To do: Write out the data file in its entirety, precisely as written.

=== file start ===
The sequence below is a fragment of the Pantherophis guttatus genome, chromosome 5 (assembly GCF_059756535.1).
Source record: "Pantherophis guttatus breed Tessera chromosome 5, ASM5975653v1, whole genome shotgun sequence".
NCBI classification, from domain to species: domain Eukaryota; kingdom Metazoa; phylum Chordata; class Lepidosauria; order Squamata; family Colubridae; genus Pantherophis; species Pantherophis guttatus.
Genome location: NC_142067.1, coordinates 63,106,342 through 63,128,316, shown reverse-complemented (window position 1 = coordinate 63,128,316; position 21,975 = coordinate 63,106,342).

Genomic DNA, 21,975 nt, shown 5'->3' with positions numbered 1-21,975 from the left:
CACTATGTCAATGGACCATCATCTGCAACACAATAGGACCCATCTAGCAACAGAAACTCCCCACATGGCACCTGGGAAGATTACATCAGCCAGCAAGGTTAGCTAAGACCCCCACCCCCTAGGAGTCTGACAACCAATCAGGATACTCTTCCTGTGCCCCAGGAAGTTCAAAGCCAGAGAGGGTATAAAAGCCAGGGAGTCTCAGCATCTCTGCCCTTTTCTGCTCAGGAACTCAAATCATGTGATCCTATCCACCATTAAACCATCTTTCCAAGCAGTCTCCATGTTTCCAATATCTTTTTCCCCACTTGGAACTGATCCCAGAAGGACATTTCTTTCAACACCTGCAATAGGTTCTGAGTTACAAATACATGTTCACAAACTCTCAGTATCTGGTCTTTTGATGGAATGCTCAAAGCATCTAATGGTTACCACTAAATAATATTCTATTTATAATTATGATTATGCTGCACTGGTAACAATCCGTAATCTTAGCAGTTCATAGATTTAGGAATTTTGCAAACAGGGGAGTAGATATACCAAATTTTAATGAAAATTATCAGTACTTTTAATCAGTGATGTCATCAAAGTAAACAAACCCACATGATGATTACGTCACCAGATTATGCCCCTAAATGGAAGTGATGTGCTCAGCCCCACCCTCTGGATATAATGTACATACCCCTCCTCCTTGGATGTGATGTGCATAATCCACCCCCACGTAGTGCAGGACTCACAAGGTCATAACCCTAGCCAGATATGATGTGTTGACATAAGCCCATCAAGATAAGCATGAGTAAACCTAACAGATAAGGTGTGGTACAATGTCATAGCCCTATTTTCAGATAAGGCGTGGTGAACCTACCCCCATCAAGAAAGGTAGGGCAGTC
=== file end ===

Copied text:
The sequence below is a fragment of the Pantherophis guttatus genome, chromosome 5 (assembly GCF_059756535.1).
Source record: "Pantherophis guttatus breed Tessera chromosome 5, ASM5975653v1, whole genome shotgun sequence".
NCBI classification, from domain to species: domain Eukaryota; kingdom Metazoa; phylum Chordata; class Lepidosauria; order Squamata; family Colubridae; genus Pantherophis; species Pantherophis guttatus.
Genome location: NC_142067.1, coordinates 63,106,342 through 63,128,316, shown reverse-complemented (window position 1 = coordinate 63,128,316; position 21,975 = coordinate 63,106,342).

Genomic DNA, 21,975 nt, shown 5'->3' with positions numbered 1-21,975 from the left:
CACTATGTCAATGGACCATCATCTGCAACACAATAGGACCCATCTAGCAACAGAAACTCCCCACATGGCACCTGGGAAGATTACATCAGCCAGCAAGGTTAGCTAAGACCCCCACCCCCTAGGAGTCTGACAACCAATCAGGATACTCTTCCTGTGCCCCAGGAAGTTCAAAGCCAGAGAGGGTATAAAAGCCAGGGAGTCTCAGCATCTCTGCCCTTTTCTGCTCAGGAACTCAAATCATGTGATCCTATCCACCATTAAACCATCTTTCCAAGCAGTCTCCATGTTTCCAATATCTTTTTCCCCACTTGGAACTGATCCCAGAAGGACATTTCTTTCAACACCTGCAATAGGTTCTGAGTTACAAATACATGTTCACAAACTCTCAGTATCTGGTCTTTTGATGGAATGCTCAAAGCATCTAATGGTTACCACTAAATAATATTCTATTTATAATTATGATTATGCTGCACTGGTAACAATCCGTAATCTTAGCAGTTCATAGATTTAGGAATTTTGCAAACAGGGGAGTAGATATACCAAATTTTAATGAAAATTATCAGTACTTTTAATCAGTGATGTCATCAAAGTAAACAAACCCACATGATGATTACGTCACCAGATTATGCCCCTAAATGGAAGTGATGTGCTCAGCCCCACCCTCTGGATATAATGTACATACCCCTCCTCCTTGGATGTGATGTGCATAATCCACCCCCACGTAGTGCAGGACTCACAAGGTCATAACCCTAGCCAGATATGATGTGTTGACATAAGCCCATCAAGATAAGCATGAGTAAACCTAACAGATAAGGTGTGGTACAATGTCATAGCCCTATTTTCAGATAAGGCGTGGTGAACCTACCCCCATCAAGAAAGGTAGGGCAGTC